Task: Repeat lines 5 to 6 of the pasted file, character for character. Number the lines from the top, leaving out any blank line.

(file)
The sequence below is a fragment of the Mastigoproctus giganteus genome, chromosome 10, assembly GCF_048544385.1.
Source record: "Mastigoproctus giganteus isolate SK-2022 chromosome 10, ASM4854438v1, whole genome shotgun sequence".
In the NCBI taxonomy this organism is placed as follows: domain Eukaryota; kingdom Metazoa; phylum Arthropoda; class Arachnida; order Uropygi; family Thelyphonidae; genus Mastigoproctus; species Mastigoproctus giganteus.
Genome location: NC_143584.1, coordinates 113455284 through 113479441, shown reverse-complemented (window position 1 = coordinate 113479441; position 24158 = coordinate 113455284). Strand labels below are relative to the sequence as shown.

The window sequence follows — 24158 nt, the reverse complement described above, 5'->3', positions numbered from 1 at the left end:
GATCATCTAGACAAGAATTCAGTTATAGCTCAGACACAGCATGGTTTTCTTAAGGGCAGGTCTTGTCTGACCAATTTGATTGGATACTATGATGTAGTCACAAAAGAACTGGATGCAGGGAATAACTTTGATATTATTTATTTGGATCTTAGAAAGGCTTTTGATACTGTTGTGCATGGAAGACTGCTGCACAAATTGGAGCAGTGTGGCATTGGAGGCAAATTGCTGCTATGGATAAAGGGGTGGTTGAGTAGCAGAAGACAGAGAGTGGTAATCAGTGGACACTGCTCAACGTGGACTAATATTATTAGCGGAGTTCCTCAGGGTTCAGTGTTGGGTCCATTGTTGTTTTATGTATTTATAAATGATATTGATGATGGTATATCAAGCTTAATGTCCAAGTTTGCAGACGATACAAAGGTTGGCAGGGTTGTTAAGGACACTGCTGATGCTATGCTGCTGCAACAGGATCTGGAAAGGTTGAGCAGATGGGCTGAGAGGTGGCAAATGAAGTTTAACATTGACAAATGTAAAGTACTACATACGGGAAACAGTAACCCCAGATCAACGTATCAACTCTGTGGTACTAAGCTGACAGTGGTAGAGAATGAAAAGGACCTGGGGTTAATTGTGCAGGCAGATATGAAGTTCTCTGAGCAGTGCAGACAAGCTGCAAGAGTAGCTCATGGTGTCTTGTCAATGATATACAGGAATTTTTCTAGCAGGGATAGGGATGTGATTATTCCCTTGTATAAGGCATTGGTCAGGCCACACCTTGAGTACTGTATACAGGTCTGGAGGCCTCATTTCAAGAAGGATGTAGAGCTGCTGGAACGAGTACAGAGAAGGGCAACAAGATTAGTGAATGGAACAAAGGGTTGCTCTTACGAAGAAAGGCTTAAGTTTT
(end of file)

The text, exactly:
The window sequence follows — 24158 nt, the reverse complement described above, 5'->3', positions numbered from 1 at the left end:
GATCATCTAGACAAGAATTCAGTTATAGCTCAGACACAGCATGGTTTTCTTAAGGGCAGGTCTTGTCTGACCAATTTGATTGGATACTATGATGTAGTCACAAAAGAACTGGATGCAGGGAATAACTTTGATATTATTTATTTGGATCTTAGAAAGGCTTTTGATACTGTTGTGCATGGAAGACTGCTGCACAAATTGGAGCAGTGTGGCATTGGAGGCAAATTGCTGCTATGGATAAAGGGGTGGTTGAGTAGCAGAAGACAGAGAGTGGTAATCAGTGGACACTGCTCAACGTGGACTAATATTATTAGCGGAGTTCCTCAGGGTTCAGTGTTGGGTCCATTGTTGTTTTATGTATTTATAAATGATATTGATGATGGTATATCAAGCTTAATGTCCAAGTTTGCAGACGATACAAAGGTTGGCAGGGTTGTTAAGGACACTGCTGATGCTATGCTGCTGCAACAGGATCTGGAAAGGTTGAGCAGATGGGCTGAGAGGTGGCAAATGAAGTTTAACATTGACAAATGTAAAGTACTACATACGGGAAACAGTAACCCCAGATCAACGTATCAACTCTGTGGTACTAAGCTGACAGTGGTAGAGAATGAAAAGGACCTGGGGTTAATTGTGCAGGCAGATATGAAGTTCTCTGAGCAGTGCAGACAAGCTGCAAGAGTAGCTCATGGTGTCTTGTCAATGATATACAGGAATTTTTCTAGCAGGGATAGGGATGTGATTATTCCCTTGTATAAGGCATTGGTCAGGCCACACCTTGAGTACTGTATACAGGTCTGGAGGCCTCATTTCAAGAAGGATGTAGAGCTGCTGGAACGAGTACAGAGAAGGGCAACAAGATTAGTGAATGGAACAAAGGGTTGCTCTTACGAAGAAAGGCTTAAGTTTT